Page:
Are you getting talent acquisition wrong?

Effective talent acquisition is about getting qualified candidates in front of decision-makers relatively quickly, but for various reasons this just isn’t happening.

getting talent acquisition right

Many studies indicate over 60% of applicants to a given job aren’t qualified.

Understanding the “why” of less-than-optimal talent acquisition is more nuanced, but here’s one place you can start. In a survey of 1,500 recruiters and hiring managers, their biggest turnoff about the hiring process was the time it takes to screen irrelevant resumes.

In fact, 43% of recruiters said they would “black list” those candidates from other roles in their ATS.

It seems that one of the major frustrations is simply the time involved on the hiring and recruiting side. Time is the most valuable non-renewable resource we have, and at work, time isn’t always your own. You are often called into meetings or needed to put out fires.

Talent acquisition professionals want to do more value-add work around building relationships, connecting with candidates, or setting long-term strategy, but they can’t because of demands on their time.

And one of those largest demands is the screening process, which becomes frustrating because so many resumes just don’t qualify.

How can we fix this time issue?

Introduce better tech

Technology and recruiting have had a spotty relationship, in large part because the ATS have been used badly for candidate experience.

On the backend, most ATSs aren’t “smart” systems. For example, it’s traditionally been hard to find old candidates or engage with passive ones.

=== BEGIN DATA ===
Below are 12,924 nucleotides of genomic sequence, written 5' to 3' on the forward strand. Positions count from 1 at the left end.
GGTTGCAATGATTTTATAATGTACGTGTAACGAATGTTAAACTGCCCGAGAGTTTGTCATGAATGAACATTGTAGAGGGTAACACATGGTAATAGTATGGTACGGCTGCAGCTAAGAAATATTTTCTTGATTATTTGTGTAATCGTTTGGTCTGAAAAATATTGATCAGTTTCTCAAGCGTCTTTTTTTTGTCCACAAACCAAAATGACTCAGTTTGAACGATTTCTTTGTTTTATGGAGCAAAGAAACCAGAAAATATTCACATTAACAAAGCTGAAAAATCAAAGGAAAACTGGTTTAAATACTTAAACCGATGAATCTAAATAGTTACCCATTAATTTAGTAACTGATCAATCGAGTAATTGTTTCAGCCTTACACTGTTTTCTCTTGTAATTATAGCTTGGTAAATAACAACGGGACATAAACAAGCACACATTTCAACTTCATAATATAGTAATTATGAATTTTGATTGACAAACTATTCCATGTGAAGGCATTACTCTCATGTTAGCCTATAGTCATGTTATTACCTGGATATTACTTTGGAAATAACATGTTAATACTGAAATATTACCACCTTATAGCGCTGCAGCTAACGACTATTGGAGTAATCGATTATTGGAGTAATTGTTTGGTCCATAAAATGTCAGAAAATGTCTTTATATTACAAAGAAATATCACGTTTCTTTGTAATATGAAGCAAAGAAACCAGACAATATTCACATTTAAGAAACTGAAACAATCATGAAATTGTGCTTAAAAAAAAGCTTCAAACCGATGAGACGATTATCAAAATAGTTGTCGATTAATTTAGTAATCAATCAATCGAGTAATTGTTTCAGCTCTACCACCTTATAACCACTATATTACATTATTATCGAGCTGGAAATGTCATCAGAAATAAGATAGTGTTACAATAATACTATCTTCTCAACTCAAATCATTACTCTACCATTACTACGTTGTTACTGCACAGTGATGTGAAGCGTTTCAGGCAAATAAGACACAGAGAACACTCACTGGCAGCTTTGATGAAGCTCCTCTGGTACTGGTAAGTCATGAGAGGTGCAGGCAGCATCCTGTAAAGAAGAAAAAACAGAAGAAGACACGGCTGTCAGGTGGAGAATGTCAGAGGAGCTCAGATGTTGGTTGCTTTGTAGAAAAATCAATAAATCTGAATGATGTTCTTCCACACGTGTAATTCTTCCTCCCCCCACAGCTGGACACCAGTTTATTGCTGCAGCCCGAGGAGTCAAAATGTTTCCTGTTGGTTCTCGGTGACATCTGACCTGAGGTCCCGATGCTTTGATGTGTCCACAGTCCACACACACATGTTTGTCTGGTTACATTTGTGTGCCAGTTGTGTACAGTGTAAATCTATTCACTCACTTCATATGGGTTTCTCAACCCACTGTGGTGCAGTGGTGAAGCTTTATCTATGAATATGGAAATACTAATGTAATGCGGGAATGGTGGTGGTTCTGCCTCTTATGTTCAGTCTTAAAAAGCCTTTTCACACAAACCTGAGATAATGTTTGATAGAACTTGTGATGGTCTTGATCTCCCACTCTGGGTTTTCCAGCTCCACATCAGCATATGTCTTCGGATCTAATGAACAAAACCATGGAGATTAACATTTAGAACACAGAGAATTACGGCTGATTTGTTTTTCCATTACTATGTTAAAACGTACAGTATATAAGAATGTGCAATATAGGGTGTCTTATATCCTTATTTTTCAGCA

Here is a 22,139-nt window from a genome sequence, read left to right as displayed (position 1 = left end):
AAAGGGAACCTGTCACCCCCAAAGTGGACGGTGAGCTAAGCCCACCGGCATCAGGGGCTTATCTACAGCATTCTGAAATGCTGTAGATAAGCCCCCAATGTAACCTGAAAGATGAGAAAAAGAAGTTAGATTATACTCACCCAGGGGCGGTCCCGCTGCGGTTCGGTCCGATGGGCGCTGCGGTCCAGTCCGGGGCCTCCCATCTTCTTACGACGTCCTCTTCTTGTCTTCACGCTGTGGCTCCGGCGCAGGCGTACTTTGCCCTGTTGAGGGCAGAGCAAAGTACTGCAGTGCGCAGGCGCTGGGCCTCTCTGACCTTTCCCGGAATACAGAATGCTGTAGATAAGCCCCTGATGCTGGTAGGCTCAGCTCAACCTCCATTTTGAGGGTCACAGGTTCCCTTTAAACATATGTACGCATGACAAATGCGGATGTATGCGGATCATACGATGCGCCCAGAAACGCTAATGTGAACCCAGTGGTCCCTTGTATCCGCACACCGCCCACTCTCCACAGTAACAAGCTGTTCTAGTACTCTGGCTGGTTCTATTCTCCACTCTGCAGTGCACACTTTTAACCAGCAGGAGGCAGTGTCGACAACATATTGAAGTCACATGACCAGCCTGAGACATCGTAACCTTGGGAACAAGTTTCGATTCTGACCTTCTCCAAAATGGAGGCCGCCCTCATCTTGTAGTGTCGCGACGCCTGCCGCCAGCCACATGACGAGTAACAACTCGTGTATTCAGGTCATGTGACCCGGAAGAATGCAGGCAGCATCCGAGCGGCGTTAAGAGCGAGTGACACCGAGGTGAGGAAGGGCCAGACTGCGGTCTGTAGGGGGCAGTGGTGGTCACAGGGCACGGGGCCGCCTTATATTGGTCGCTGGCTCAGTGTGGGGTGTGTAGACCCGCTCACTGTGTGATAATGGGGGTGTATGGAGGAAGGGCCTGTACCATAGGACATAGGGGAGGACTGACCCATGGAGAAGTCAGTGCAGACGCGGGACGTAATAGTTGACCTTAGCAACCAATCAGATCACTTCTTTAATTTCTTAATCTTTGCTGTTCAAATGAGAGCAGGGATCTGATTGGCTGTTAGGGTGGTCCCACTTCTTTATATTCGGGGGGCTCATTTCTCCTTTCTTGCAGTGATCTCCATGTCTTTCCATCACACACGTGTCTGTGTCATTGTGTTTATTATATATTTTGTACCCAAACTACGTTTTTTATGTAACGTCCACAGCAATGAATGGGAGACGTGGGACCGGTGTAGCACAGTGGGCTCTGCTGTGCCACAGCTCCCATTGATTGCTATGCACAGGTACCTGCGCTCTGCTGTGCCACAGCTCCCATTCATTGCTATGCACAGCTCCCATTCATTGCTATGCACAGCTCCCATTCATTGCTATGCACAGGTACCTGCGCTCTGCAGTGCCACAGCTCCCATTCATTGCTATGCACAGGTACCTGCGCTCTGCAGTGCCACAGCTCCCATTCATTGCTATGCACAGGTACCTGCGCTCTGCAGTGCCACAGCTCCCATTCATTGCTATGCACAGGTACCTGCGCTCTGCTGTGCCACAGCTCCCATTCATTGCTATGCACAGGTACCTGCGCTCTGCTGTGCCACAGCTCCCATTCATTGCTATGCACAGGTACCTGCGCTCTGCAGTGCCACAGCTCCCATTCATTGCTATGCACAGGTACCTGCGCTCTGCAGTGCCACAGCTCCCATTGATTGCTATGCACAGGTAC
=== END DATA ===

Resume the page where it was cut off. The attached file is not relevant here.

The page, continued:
Thankfully, that’s changing pretty quickly.

Newer smart software are powered by artificial intelligence, meaning they can increasingly learn what makes people effective in a given role.

Coupled with their ability to scan through resumes significantly faster than a human being, AI-based recruiting software is decreasing time-to-hire while increasing candidate quality.

That’s the sweet spot.

Will adopting more tech mean recruiters losing their jobs?

Ideally, no. The promise of any technology is to take your human talent and re-channel tasks and deliverables, while letting the software handle the more tedious parts of a role for you.

Effective companies should transition recruiter screening time into more value-add tasks around strategy-setting, outreach to new candidate pools, meetings with hiring managers to better understand new job roles, and interviewing.

What about diversity? Wouldn’t an algorithm keep picking the same types of people?

AI-driven hiring has the potential for increasing diversity from what we’ve seen so far.

What are some of the big KPIs that can be achieved with better tech?

Some of the main ones would include:

  • Reduce time to fill from 34 days to 9 days
  • Reduce cost per hire by 70%
  • Increase their efficiency by 4X

Is the future of talent acquisition all about AI?

It’s about a mix of concepts including AI and automation, a focus on candidate experience, breaking down silos, and freeing up recruiters’ time for valuable tasks.

I just attended the HR Tech Conference and AI was definitely the theme of the day. The fact is, AI is becoming increasingly normative in business and HR and recruiting can’t afford to get left behind.

We need to research, understand, and embrace these technologies as productivity boosters and be thoughtful about how they’re changing how we practice talent acquisition.